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(Mali) With a Bit of ‘Time Travel’, Malians Prepare Farms of the Future

Africa is the Future Today !

Nouhoun Tigana, a farmer in rural central Mali, doesn’t know for sure what the weather will be tomorrow – other than that it’s likely to be blisteringly hot again.

“The heat is so bad now that we can’t work between noon and 3 p.m.,” he said, waving a skinny pigeon away from the chicken coop he is guarding.

Oddly, however, Tigana now has some idea of what conditions might look like 30 years from now in his village, near the southern fringes of Africa‘s Sahel zone.

That’s because, with 30 other farmers, he last year climbed into a Jeep and headed off for a bit of “time travel”: A visit to the Mopti region, to the northeast, that today has the kind of conditions experts believe Kolondialan can expect in decades to come as climate change takes hold.

The initiative is part of the Building Resilience to Climate Extremes and Disasters (BRACED) programme, supported by Britain‘s Department for International Development.

Kolondialan, like many villages in central Mali, is grappling with recurring periods of drought which destroy crops and make it increasingly difficult to work in soaring temperatures often reaching 45 to 50 degrees Celsius (113 to 122 degrees Farenheit).

The farmers are working on ways to adapt to the changing conditions, such as experimenting with new crops and trying to find additional sources of income beyond crop farming, to build their resilience to worsening harvest losses.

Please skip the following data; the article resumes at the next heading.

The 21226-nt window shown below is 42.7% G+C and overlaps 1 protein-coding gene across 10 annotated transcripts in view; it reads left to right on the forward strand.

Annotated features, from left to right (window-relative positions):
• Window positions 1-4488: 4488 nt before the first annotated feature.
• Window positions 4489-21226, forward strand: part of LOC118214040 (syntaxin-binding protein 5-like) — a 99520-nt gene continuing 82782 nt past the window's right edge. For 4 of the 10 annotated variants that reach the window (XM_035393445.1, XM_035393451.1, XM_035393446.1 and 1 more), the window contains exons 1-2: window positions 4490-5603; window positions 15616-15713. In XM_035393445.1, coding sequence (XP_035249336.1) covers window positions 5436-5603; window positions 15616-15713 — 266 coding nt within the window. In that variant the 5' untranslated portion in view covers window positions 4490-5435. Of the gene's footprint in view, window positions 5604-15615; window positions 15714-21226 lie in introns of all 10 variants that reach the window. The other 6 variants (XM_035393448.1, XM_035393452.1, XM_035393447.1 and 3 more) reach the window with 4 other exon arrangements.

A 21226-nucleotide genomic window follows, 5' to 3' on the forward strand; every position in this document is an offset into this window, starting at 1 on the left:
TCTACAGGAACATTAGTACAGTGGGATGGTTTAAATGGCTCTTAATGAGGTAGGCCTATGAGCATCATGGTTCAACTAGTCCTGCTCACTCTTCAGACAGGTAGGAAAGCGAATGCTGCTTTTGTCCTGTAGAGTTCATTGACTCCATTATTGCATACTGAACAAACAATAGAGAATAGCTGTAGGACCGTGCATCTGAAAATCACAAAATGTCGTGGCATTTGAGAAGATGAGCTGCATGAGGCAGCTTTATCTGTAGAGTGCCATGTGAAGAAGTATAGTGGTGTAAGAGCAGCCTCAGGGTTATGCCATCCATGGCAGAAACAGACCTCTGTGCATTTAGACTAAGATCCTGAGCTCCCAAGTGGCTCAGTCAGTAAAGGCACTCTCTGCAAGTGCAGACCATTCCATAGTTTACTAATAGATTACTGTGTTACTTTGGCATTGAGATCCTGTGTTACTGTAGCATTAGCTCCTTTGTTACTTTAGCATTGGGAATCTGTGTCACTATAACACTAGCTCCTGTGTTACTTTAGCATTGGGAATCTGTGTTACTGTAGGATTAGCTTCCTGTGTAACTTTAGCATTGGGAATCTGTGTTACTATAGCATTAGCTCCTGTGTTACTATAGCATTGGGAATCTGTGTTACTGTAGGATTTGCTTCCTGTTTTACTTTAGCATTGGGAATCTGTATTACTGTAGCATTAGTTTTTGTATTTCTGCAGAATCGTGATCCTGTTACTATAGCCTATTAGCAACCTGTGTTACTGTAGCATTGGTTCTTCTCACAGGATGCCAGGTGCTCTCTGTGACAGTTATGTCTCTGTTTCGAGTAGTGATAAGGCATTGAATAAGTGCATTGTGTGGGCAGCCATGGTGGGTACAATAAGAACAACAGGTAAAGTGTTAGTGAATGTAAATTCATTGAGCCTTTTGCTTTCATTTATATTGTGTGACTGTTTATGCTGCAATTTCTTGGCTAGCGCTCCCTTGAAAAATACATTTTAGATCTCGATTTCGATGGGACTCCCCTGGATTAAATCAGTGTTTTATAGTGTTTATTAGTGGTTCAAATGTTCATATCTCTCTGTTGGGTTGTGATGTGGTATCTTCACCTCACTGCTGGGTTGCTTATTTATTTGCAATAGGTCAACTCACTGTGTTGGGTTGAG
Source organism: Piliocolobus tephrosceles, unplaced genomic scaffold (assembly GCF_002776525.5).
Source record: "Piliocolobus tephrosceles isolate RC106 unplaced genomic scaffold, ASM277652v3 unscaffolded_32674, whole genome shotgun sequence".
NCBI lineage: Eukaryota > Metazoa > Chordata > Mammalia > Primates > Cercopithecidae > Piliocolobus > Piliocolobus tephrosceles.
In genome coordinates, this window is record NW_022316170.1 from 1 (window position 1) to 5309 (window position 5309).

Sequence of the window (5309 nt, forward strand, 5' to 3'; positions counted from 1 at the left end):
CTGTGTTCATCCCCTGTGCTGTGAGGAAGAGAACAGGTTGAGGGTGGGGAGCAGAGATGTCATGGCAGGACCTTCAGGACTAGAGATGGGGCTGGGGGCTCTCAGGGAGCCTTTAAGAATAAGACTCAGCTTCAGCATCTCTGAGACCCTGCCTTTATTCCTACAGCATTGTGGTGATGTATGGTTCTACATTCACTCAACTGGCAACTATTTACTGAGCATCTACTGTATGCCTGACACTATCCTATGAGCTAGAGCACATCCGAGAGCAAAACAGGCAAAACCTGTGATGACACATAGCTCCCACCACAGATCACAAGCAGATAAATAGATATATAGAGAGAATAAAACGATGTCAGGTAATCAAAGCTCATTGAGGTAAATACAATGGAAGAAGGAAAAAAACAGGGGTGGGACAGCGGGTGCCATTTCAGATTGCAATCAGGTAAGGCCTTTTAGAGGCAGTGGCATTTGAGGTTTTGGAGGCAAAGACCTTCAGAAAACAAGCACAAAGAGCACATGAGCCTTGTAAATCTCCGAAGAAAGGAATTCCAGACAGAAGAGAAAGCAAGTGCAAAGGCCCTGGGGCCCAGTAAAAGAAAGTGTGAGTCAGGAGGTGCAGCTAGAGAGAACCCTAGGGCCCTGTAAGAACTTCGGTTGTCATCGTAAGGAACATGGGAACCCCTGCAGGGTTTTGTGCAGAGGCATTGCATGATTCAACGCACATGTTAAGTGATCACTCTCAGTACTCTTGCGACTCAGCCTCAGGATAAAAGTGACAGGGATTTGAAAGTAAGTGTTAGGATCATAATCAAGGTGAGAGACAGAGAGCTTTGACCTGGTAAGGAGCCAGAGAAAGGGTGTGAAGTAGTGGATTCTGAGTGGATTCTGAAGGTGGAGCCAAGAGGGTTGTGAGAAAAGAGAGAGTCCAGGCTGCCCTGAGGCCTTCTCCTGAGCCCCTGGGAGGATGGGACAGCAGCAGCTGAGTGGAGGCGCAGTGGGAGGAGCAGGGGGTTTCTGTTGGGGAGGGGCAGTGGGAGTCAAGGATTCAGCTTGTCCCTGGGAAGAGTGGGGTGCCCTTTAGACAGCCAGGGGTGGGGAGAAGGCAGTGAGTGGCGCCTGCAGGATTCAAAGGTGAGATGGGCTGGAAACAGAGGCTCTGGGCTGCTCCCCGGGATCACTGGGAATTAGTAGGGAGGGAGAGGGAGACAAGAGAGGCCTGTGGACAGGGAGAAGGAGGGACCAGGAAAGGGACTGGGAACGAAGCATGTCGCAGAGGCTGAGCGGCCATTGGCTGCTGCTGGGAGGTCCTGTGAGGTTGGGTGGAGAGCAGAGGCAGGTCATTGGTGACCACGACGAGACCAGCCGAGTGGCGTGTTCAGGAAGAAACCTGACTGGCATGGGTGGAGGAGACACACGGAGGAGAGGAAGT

Over the past year, with the help of climate experts and an online weather prediction tool, Tigana and other local farmers have helped identify villages further north – such as Bankass and Koro – that are experiencing the kind of climate conditions Kolondialan could face in 30 years’ time, mainly higher temperatures and less rain.

After the visit, each of the project village has received a grant of 1 million CFA francs (about $1,700), which it can spend on any kind of adaptation effort its community groups decide on.

“We hope that by seeing how farmers have adapted to a hotter climate, for example through smarter farming techniques and new ways of sharing weather information, visitors will implement these innovations at home,” Traoré said.

For example, in the village of Sibougou – also in central Mali – the community has chosen to build stoves made of mud and straw, which burn less wood, as well as insulated baskets, which conserve heat to cook food even when there is no sun.

Mariam Touré, a farmer who has been using the improved stoves and baskets since the beginning of the year, says they have allowed her to start her own bakery business while still reducing her wood consumption by about 25 percent.

“God is angry at us for using so much wood so he sent us this drought,” she said, wrapping up loaves of bread in yellowing paper. “Hopefully we can change his mind by using less wood.”

John Riley, project director at International Relief and Development (IRD), a charity managing the BRACED project in Mali, said the “farms of the future” approach aims to “help communities grow more independent in the long term, rather than rely on external assistance”.

But a recent rise in jihadist attacks in Mali’s north – and increasingly in the country’s centre – have hampered progress. A ban on motorcycle travel, aimed at reducing the attacks, prevents farmers and field agents from travelling to the villages they’re meant to visit or assist, Riley said.

 

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